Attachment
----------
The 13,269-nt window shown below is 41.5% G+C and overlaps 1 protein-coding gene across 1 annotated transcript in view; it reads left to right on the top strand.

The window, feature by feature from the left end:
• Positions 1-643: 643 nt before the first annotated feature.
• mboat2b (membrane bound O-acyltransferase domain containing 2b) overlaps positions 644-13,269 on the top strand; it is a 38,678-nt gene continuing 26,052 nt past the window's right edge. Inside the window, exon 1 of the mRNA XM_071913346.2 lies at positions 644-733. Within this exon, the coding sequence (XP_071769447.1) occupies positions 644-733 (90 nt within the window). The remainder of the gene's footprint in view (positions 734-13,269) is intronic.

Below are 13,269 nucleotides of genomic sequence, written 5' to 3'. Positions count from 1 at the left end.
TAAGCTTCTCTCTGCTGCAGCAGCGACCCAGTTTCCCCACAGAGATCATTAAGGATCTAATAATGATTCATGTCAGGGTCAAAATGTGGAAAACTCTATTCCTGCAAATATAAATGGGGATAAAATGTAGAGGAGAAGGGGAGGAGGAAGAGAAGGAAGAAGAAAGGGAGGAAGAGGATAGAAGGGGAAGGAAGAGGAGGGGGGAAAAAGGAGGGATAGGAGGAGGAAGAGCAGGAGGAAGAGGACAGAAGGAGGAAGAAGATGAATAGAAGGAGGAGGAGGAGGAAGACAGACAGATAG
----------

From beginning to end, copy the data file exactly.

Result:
The 13,269-nt window shown below is 41.5% G+C and overlaps 1 protein-coding gene across 1 annotated transcript in view; it reads left to right on the top strand.

The window, feature by feature from the left end:
• Positions 1-643: 643 nt before the first annotated feature.
• mboat2b (membrane bound O-acyltransferase domain containing 2b) overlaps positions 644-13,269 on the top strand; it is a 38,678-nt gene continuing 26,052 nt past the window's right edge. Inside the window, exon 1 of the mRNA XM_071913346.2 lies at positions 644-733. Within this exon, the coding sequence (XP_071769447.1) occupies positions 644-733 (90 nt within the window). The remainder of the gene's footprint in view (positions 734-13,269) is intronic.

Below are 13,269 nucleotides of genomic sequence, written 5' to 3'. Positions count from 1 at the left end.
TAAGCTTCTCTCTGCTGCAGCAGCGACCCAGTTTCCCCACAGAGATCATTAAGGATCTAATAATGATTCATGTCAGGGTCAAAATGTGGAAAACTCTATTCCTGCAAATATAAATGGGGATAAAATGTAGAGGAGAAGGGGAGGAGGAAGAGAAGGAAGAAGAAAGGGAGGAAGAGGATAGAAGGGGAAGGAAGAGGAGGGGGGAAAAAGGAGGGATAGGAGGAGGAAGAGCAGGAGGAAGAGGACAGAAGGAGGAAGAAGATGAATAGAAGGAGGAGGAGGAGGAAGACAGACAGATAG